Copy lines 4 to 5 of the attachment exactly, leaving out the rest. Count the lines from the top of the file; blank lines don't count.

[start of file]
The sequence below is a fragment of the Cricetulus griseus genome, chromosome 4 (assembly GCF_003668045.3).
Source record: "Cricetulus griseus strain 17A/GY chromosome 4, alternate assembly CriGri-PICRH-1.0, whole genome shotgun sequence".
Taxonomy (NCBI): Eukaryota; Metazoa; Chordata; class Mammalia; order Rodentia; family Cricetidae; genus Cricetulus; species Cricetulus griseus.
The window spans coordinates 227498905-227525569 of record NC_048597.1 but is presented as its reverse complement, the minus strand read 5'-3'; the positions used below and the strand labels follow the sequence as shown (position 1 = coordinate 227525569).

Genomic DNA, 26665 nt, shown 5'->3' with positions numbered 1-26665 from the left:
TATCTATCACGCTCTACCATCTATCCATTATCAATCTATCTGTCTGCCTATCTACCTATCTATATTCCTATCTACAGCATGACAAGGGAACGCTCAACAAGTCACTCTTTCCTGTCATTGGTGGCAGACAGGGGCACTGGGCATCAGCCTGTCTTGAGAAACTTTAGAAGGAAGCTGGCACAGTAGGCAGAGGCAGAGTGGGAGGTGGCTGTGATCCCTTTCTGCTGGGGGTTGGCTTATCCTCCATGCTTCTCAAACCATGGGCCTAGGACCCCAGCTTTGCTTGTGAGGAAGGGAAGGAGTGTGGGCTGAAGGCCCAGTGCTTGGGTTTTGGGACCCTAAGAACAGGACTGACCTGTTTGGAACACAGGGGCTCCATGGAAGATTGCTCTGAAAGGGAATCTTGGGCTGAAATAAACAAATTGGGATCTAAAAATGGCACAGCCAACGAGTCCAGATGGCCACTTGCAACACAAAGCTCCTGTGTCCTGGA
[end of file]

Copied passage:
The window spans coordinates 227498905-227525569 of record NC_048597.1 but is presented as its reverse complement, the minus strand read 5'-3'; the positions used below and the strand labels follow the sequence as shown (position 1 = coordinate 227525569).

Genomic DNA, 26665 nt, shown 5'->3' with positions numbered 1-26665 from the left: